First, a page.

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By Vincente Aleixandre
Translated from the Spanish
Edited by Lewis Hyde
New York: Harper and Row, Publishers, 1979
ISBN # 0-06-010059-1
281 pages

Comments by Bob Corbett
October 2013

Introduction XIII-XVIII (author not named)

The poems in this volume are presented in date order and the earlier poems, up into the 1940s are primarily within the influence of the surrealist movement. In Aleixandre’s case this especially meant:

Aleixandre’s early surrealism was less an affirmation of the surreal than a turning away from reality – what the introduction call “an odd escape.”

He wrote in secret until at the age of 27 he had an illness and spent 2 years in the mountains to recover. After than interlude in which he concentrated more on just his poetry, he wrote full-time.

He was never a political poet and stayed in Spain during the Civil War.

Corbett offers a few comments on the poems

The early poems, those from the period of his significant influence by surrealism were poems beyond my ability to make much sense of. I experienced them as very pessimistic and filled with private images that would seem to me no one but Aleixandre would know what they meant. I found the reading of them quite trying and I could only seldom make sense of most of the poems even though I gave considerable time and effort to try to “hear” what it was Aleixandre was saying.

In the early poems I found Aleixandre’s ability to take almost any topic and turn into something that points out the sad or destructive in nature to be utterly fascinating and so completely contrary to my own optimistic nature, that I was constantly both reading him and quarreling with him – “no wait, there is the beautiful in that too . . .” but he’d never listen. I love eagles and find them majestic, powerful, graceful and inspiring. But Aleixandre sees a different being:

“The moment’s coming when happiness will be a matter
of stripping the skin from human bodies,
when the gloating eye of the sky
will see the truth as nothing but blood turning in gyres.”

Aleixandre, in the earlier poems, seems to pick the darkest or saddest bits of nature, when seen from the human perspective, and compare them with our own lives and world. I think his reputation for a sort of pessimistic outlook is justified. However, one exception to this is his poem “What Happens to All Flesh.” Here is a poem which could well be read as pessimistic, yet in this particular case I don’t see his message as sad or negative, rather, as the way things are. He denies any form of individual afterlife and emphasizes the eternal “reuse” of basic materials, even of our bodies, to come to new uses when each of us gives up that material in death. Gloomy, perhaps, but I don’t see this poem as “pessimistic.”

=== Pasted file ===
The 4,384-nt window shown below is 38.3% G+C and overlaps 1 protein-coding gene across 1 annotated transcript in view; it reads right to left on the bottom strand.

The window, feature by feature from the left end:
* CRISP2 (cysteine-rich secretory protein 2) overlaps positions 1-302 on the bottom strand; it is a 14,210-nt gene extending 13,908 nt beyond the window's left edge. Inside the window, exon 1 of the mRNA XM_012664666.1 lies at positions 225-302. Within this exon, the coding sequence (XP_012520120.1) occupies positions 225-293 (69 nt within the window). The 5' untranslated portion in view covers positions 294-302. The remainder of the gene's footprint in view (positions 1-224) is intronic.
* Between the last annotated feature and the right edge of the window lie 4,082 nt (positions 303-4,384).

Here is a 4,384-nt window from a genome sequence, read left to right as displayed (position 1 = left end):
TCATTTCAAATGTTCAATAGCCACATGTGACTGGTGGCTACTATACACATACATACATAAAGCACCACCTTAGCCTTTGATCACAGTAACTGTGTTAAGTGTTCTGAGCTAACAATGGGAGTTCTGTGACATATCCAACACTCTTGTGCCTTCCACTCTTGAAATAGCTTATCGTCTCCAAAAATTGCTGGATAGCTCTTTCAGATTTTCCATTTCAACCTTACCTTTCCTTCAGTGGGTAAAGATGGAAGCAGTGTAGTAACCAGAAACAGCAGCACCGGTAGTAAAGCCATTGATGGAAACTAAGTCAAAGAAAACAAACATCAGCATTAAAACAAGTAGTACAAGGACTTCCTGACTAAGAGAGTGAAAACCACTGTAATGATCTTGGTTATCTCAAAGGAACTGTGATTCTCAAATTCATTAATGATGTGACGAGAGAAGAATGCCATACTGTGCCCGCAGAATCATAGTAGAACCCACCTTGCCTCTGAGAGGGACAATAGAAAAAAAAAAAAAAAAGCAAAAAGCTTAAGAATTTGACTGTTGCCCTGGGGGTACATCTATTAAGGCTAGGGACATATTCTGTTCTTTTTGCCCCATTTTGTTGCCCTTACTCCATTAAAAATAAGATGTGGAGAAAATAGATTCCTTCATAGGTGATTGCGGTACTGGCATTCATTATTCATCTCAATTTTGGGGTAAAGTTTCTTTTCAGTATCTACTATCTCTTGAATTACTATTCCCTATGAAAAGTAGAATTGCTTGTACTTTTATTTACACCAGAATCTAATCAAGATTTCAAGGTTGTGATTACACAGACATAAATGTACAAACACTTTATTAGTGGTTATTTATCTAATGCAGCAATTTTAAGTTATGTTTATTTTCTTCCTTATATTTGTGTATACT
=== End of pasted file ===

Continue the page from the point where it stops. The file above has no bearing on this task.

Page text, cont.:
His “City of Paradise: For Malaga, my city” is a peon to his own city of birth. It is touching, positive, an exultation. This is quite unusual since there has been so much pessimism in his writing to this point.

The section of the book called “Poems with White Light” (pp. 141 ff) seems to have marked a dramatic change in his poetry. Gone is the earlier pessimism with the obscure language and images. The early poems in this section are largely love poems which are white hot with passion and positivity, and a great deal of clarity of images and meaning.

My reading experience dramatically changed with these poems. Now he was writing poetry in an everyday language, but sensitive, revealing, gripping, passionate and powerful. I had arrived at an Aleixandre I could read, understand and appreciate.

After the early dark and pessimistic poems, it was a delight to read things like the opening lines of “In The Square”

“It’s beautiful, beautifully simple and sure, deeply exhilarating
to find yourself out in the sun in the crowd, lifted
and carried, caught up and pushed and pulled along in the noise.”

“Whom I Write For” is a magnificent poem. In essence he writes for those who don’t read him, but he writes to record and preserve them. Marvelous poem.

In the later poems there is a sense of the unity of all matter, human and other over time. All being is, in some sense, one being in its different and changing manifestations. This theme is repeated in poem after poem and well done at that!

My experience was like reading two very different poets in one book, the early Aleixandre and the latter. Obviously from my notes, I connected with the latter Aleixandre and was simply lost and mystified by the earlier Aleixandre. I’m not blaming Aleixandre for that, just reporting my own experience in reading him. I know my own limits, but also loved to be stretched when I can possibly take the bait. There was no such need with the second half of the book, the later poems. They were in the heart of the sort of poetry that delights me so.

Bob Corbett


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Bob Corbett